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Friday, 2 March 2018

French Film Festival - Barrie Pattison gets rolling but not yet his money's worth - L'ATELIER (Laurent Cantet, France, 2017), BARBARA (Matthieu Almaric, France 2017)

Editor's Note: The 2018 French Film Festival must surely set some sort of record, possibly records. In Sydney in 2018, from its Opening Night film C'est la vie (Le sens de la fête, Olivier Nakache & Eric Tolédo, France, 2017)  screening at three cinemas  on Tuesday 27 February, to its Closing Night 50 is the new 30 (Marie-Francine, Valerie Lemercier, France 2017), punters are offered 1,064 separate sessions of 50 feature films at 5 separate cinemas. The cheapest admission price is $16.50. The most expensive is $35.00 to attend opening or closing night. 

Was does that compare with I hear you say. I think its the, perhaps rough, equivalent from the old days, before this behemoth got going, of releasing six new French films and running them in a single cinema for five weeks at 5 sessions a day. That used to be about the level of French film commercial activity over the course of a year. Not any more.

The box office would be still be smaller then because the 'normal' lowest admission price is $6 less than the Festival price and when the film is commercially released the distributor is up for expenses like advertising and marketing.

Palace Cinemas and the French film producers and the state support which sustains them from production through to distribution and international marketing have discovered a whole new way of movie commerce. More films, more producers, more distributors get a risk free return and more punters line up. 

Barrie Pattison is devoting a month to covering the event as one of those paying punters.  

Here is his first report.

Yes it’s that time of the year again when I have a sixty plus French Film Festival instead of a life, murderously expensive but cheaper than a trip to Paris, even if not as much fun.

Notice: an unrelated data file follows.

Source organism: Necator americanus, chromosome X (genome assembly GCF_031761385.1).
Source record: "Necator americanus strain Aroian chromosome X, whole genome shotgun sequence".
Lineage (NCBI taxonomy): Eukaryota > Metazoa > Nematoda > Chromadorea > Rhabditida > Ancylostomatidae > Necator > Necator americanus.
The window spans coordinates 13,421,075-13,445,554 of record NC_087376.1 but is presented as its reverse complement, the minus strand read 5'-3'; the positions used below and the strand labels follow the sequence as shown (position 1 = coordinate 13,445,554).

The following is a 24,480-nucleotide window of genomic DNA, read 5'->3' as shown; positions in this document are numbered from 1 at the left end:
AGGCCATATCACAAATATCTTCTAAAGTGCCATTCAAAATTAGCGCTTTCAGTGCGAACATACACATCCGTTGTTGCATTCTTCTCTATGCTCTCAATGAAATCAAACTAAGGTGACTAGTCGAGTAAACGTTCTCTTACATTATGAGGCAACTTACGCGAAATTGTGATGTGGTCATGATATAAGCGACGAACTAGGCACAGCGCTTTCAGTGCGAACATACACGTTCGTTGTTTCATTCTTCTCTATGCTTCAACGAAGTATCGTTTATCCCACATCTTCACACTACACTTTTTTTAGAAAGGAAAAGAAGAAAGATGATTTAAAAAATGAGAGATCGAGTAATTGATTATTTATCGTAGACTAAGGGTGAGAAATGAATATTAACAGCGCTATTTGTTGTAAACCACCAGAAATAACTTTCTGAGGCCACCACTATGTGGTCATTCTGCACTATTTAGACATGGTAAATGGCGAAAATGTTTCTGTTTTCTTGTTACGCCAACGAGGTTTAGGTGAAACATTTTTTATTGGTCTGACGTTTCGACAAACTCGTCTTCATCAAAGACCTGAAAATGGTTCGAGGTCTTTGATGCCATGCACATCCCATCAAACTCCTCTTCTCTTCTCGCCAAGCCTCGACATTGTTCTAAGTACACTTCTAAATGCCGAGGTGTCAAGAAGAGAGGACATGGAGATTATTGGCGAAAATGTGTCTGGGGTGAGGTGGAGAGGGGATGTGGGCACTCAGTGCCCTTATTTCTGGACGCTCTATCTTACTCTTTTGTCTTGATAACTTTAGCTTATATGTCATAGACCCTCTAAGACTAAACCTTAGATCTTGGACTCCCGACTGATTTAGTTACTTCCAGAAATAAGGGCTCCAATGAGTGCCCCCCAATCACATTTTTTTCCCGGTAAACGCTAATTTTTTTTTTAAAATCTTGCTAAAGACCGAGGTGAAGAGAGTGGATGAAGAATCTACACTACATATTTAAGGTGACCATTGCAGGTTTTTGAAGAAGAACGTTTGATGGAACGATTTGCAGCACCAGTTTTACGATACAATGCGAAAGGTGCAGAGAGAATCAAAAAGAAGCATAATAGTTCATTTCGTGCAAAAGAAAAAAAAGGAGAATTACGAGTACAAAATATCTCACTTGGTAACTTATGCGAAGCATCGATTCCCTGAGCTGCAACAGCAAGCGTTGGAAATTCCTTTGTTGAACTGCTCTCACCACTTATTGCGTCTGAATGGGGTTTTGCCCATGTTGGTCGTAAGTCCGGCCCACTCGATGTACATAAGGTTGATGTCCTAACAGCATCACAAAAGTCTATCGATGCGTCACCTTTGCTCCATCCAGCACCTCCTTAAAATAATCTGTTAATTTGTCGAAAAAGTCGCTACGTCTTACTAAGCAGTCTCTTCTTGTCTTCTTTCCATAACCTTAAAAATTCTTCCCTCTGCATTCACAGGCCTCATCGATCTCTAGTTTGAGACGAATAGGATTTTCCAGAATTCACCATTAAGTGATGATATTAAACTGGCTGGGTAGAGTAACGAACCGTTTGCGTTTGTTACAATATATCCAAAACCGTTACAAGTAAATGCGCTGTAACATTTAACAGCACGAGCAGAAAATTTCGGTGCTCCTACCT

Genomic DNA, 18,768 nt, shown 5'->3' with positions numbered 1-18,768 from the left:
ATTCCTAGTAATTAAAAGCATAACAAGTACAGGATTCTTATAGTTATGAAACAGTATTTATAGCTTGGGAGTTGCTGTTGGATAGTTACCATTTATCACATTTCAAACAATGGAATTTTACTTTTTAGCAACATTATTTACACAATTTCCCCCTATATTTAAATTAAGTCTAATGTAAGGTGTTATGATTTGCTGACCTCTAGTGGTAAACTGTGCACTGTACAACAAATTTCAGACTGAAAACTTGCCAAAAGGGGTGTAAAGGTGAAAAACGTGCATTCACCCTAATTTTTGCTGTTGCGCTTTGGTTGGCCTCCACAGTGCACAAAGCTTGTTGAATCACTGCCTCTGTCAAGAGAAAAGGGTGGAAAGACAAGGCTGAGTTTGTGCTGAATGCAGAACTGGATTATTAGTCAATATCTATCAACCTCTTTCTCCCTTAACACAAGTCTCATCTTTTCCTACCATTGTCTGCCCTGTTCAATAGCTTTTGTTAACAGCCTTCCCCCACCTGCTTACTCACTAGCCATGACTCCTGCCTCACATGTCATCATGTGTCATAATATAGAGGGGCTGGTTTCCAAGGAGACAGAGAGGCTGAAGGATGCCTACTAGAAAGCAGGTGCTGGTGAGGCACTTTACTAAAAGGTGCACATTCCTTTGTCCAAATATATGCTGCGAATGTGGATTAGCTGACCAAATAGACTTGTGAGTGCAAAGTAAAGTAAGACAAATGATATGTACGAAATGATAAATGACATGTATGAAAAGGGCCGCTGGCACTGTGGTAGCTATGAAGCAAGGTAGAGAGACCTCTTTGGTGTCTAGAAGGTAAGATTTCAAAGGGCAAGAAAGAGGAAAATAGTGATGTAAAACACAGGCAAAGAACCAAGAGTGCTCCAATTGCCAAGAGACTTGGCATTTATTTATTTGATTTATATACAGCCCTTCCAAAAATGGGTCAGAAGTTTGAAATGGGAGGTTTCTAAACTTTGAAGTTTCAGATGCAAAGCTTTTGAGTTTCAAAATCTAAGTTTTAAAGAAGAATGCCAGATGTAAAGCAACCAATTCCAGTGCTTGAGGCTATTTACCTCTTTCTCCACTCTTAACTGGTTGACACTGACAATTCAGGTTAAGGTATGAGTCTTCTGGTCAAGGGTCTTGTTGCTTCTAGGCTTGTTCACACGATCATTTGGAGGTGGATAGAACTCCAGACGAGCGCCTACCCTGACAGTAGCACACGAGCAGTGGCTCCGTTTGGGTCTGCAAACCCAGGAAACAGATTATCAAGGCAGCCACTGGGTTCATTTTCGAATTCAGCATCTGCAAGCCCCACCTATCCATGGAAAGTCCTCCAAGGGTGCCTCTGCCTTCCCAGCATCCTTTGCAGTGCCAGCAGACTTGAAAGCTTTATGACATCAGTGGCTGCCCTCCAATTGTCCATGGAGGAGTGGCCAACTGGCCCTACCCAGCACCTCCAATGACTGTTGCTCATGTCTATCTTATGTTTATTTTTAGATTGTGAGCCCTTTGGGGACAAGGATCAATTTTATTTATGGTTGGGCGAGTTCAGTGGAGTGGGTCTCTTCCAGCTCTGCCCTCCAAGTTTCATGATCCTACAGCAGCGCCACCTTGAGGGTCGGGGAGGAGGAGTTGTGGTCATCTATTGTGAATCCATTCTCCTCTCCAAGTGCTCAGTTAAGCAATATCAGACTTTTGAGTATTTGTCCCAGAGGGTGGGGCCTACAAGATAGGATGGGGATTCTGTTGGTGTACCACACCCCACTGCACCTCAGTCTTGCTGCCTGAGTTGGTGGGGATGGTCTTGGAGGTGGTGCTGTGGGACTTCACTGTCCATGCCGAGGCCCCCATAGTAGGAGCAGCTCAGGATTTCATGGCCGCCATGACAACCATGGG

I kicked of with  L'atelier/The Workshop from Laurent (Ressources humaines) Cantet, a subject repeating his preoccupation with employment.  At La Ciotat, where the train entered the station, near Marseilles, Paris novelist Marina Foïs (Polisse) sets up an adult education Atelier made up of seven multi-cultural school leavers referred by the dole board (on penalty of losing benefits) to collaborate on the writing of a novel for possible publication.

The sunny environment with rock-climbing and discussions on the grass counterpointed by computer generated material - the opening game video, historical coverage of the demonstrations,  twenty five years ago, over the closure of the ship yards which still dominate the sky line - and TV pundits.  As the project progresses they determine on a crime thriller and they want to include the shipyard back ground. Foïs has them talk to Communist relatives who faced jail to stop the plant being dismantled and an excursion takes them onto a luxury yacht being maintained there.

Tensions develop over references to Africans, Muslims and Bataclan which members of the group take personally. However, the main dynamic pivots on aggro (first time actor) Matthieu Lucci who spends a large part on the film getting about in his shorts and working out checking his belly flab. (For a film with so much sweaty bare skin there is surprisingly no sex) The group accuse him of getting off on his blood-thirsty description of the crime and he is sent away by Foïs.